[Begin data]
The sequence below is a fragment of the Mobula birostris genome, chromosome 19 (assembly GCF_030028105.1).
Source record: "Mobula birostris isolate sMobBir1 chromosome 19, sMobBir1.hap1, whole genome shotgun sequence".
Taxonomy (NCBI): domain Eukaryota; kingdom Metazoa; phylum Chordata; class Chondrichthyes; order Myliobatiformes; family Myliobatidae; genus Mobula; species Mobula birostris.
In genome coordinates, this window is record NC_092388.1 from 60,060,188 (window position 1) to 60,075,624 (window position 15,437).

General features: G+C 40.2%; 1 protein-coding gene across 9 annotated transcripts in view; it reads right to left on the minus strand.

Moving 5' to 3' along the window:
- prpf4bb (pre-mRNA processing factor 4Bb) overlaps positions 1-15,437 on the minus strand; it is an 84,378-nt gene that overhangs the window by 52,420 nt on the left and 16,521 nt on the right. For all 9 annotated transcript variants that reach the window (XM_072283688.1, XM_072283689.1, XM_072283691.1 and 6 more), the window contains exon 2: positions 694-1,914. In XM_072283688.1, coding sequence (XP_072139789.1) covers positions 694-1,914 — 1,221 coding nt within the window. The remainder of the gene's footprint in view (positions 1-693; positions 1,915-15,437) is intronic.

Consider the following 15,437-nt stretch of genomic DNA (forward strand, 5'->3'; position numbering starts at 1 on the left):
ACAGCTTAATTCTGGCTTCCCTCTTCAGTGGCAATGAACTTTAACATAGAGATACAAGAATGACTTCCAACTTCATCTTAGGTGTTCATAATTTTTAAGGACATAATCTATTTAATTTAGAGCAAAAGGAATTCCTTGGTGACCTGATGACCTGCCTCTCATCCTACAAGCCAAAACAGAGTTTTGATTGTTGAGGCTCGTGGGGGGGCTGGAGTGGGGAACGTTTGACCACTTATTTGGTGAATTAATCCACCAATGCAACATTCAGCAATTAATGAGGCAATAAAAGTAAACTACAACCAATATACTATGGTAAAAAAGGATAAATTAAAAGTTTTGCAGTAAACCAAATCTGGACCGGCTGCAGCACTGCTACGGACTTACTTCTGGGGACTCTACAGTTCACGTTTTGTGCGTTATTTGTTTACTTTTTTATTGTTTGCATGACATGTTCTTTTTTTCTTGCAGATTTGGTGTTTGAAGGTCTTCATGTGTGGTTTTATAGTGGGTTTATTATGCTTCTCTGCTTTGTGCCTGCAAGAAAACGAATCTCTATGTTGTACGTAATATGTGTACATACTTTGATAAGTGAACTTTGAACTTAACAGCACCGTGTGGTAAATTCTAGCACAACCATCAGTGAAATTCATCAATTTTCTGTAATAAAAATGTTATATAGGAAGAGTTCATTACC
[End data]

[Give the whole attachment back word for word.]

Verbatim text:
The sequence below is a fragment of the Mobula birostris genome, chromosome 19 (assembly GCF_030028105.1).
Source record: "Mobula birostris isolate sMobBir1 chromosome 19, sMobBir1.hap1, whole genome shotgun sequence".
Taxonomy (NCBI): domain Eukaryota; kingdom Metazoa; phylum Chordata; class Chondrichthyes; order Myliobatiformes; family Myliobatidae; genus Mobula; species Mobula birostris.
In genome coordinates, this window is record NC_092388.1 from 60,060,188 (window position 1) to 60,075,624 (window position 15,437).

General features: G+C 40.2%; 1 protein-coding gene across 9 annotated transcripts in view; it reads right to left on the minus strand.

Moving 5' to 3' along the window:
- prpf4bb (pre-mRNA processing factor 4Bb) overlaps positions 1-15,437 on the minus strand; it is an 84,378-nt gene that overhangs the window by 52,420 nt on the left and 16,521 nt on the right. For all 9 annotated transcript variants that reach the window (XM_072283688.1, XM_072283689.1, XM_072283691.1 and 6 more), the window contains exon 2: positions 694-1,914. In XM_072283688.1, coding sequence (XP_072139789.1) covers positions 694-1,914 — 1,221 coding nt within the window. The remainder of the gene's footprint in view (positions 1-693; positions 1,915-15,437) is intronic.

Consider the following 15,437-nt stretch of genomic DNA (forward strand, 5'->3'; position numbering starts at 1 on the left):
ACAGCTTAATTCTGGCTTCCCTCTTCAGTGGCAATGAACTTTAACATAGAGATACAAGAATGACTTCCAACTTCATCTTAGGTGTTCATAATTTTTAAGGACATAATCTATTTAATTTAGAGCAAAAGGAATTCCTTGGTGACCTGATGACCTGCCTCTCATCCTACAAGCCAAAACAGAGTTTTGATTGTTGAGGCTCGTGGGGGGGCTGGAGTGGGGAACGTTTGACCACTTATTTGGTGAATTAATCCACCAATGCAACATTCAGCAATTAATGAGGCAATAAAAGTAAACTACAACCAATATACTATGGTAAAAAAGGATAAATTAAAAGTTTTGCAGTAAACCAAATCTGGACCGGCTGCAGCACTGCTACGGACTTACTTCTGGGGACTCTACAGTTCACGTTTTGTGCGTTATTTGTTTACTTTTTTATTGTTTGCATGACATGTTCTTTTTTTCTTGCAGATTTGGTGTTTGAAGGTCTTCATGTGTGGTTTTATAGTGGGTTTATTATGCTTCTCTGCTTTGTGCCTGCAAGAAAACGAATCTCTATGTTGTACGTAATATGTGTACATACTTTGATAAGTGAACTTTGAACTTAACAGCACCGTGTGGTAAATTCTAGCACAACCATCAGTGAAATTCATCAATTTTCTGTAATAAAAATGTTATATAGGAAGAGTTCATTACC